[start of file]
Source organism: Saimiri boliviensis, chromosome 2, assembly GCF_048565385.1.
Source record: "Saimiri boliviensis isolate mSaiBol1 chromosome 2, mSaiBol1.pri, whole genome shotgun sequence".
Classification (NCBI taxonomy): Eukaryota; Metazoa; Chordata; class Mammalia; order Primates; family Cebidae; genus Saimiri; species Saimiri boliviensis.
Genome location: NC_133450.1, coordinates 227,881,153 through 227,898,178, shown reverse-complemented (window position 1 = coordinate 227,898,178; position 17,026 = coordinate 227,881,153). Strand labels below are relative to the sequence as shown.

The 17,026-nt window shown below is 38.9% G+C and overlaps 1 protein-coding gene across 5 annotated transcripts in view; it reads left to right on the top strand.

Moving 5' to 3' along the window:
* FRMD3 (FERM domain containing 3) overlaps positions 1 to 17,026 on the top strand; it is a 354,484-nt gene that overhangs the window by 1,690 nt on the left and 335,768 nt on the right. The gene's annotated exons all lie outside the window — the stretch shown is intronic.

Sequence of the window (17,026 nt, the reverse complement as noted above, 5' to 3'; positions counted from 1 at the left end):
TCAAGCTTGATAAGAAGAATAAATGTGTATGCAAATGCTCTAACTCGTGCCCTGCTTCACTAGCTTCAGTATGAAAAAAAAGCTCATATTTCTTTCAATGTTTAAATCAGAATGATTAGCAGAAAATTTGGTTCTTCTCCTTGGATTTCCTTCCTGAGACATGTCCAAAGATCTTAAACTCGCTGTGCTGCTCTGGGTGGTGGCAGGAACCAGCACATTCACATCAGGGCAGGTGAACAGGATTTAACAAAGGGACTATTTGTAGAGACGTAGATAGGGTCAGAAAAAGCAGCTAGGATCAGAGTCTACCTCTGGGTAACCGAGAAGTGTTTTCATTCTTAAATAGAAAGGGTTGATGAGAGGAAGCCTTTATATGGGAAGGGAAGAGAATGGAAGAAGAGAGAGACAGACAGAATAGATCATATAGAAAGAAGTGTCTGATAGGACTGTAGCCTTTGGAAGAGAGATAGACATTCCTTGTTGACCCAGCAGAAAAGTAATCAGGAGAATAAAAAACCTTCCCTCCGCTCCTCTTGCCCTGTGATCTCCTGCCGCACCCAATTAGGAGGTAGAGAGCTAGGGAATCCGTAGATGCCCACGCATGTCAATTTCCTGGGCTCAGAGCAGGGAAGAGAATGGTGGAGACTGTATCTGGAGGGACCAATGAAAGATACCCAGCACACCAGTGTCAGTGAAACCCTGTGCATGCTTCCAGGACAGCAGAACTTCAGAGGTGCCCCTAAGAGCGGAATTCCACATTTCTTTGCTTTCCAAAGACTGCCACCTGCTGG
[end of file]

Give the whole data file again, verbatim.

Source organism: Saimiri boliviensis, chromosome 2, assembly GCF_048565385.1.
Source record: "Saimiri boliviensis isolate mSaiBol1 chromosome 2, mSaiBol1.pri, whole genome shotgun sequence".
Classification (NCBI taxonomy): Eukaryota; Metazoa; Chordata; class Mammalia; order Primates; family Cebidae; genus Saimiri; species Saimiri boliviensis.
Genome location: NC_133450.1, coordinates 227,881,153 through 227,898,178, shown reverse-complemented (window position 1 = coordinate 227,898,178; position 17,026 = coordinate 227,881,153). Strand labels below are relative to the sequence as shown.

The 17,026-nt window shown below is 38.9% G+C and overlaps 1 protein-coding gene across 5 annotated transcripts in view; it reads left to right on the top strand.

Moving 5' to 3' along the window:
* FRMD3 (FERM domain containing 3) overlaps positions 1 to 17,026 on the top strand; it is a 354,484-nt gene that overhangs the window by 1,690 nt on the left and 335,768 nt on the right. The gene's annotated exons all lie outside the window — the stretch shown is intronic.

Sequence of the window (17,026 nt, the reverse complement as noted above, 5' to 3'; positions counted from 1 at the left end):
TCAAGCTTGATAAGAAGAATAAATGTGTATGCAAATGCTCTAACTCGTGCCCTGCTTCACTAGCTTCAGTATGAAAAAAAAGCTCATATTTCTTTCAATGTTTAAATCAGAATGATTAGCAGAAAATTTGGTTCTTCTCCTTGGATTTCCTTCCTGAGACATGTCCAAAGATCTTAAACTCGCTGTGCTGCTCTGGGTGGTGGCAGGAACCAGCACATTCACATCAGGGCAGGTGAACAGGATTTAACAAAGGGACTATTTGTAGAGACGTAGATAGGGTCAGAAAAAGCAGCTAGGATCAGAGTCTACCTCTGGGTAACCGAGAAGTGTTTTCATTCTTAAATAGAAAGGGTTGATGAGAGGAAGCCTTTATATGGGAAGGGAAGAGAATGGAAGAAGAGAGAGACAGACAGAATAGATCATATAGAAAGAAGTGTCTGATAGGACTGTAGCCTTTGGAAGAGAGATAGACATTCCTTGTTGACCCAGCAGAAAAGTAATCAGGAGAATAAAAAACCTTCCCTCCGCTCCTCTTGCCCTGTGATCTCCTGCCGCACCCAATTAGGAGGTAGAGAGCTAGGGAATCCGTAGATGCCCACGCATGTCAATTTCCTGGGCTCAGAGCAGGGAAGAGAATGGTGGAGACTGTATCTGGAGGGACCAATGAAAGATACCCAGCACACCAGTGTCAGTGAAACCCTGTGCATGCTTCCAGGACAGCAGAACTTCAGAGGTGCCCCTAAGAGCGGAATTCCACATTTCTTTGCTTTCCAAAGACTGCCACCTGCTGG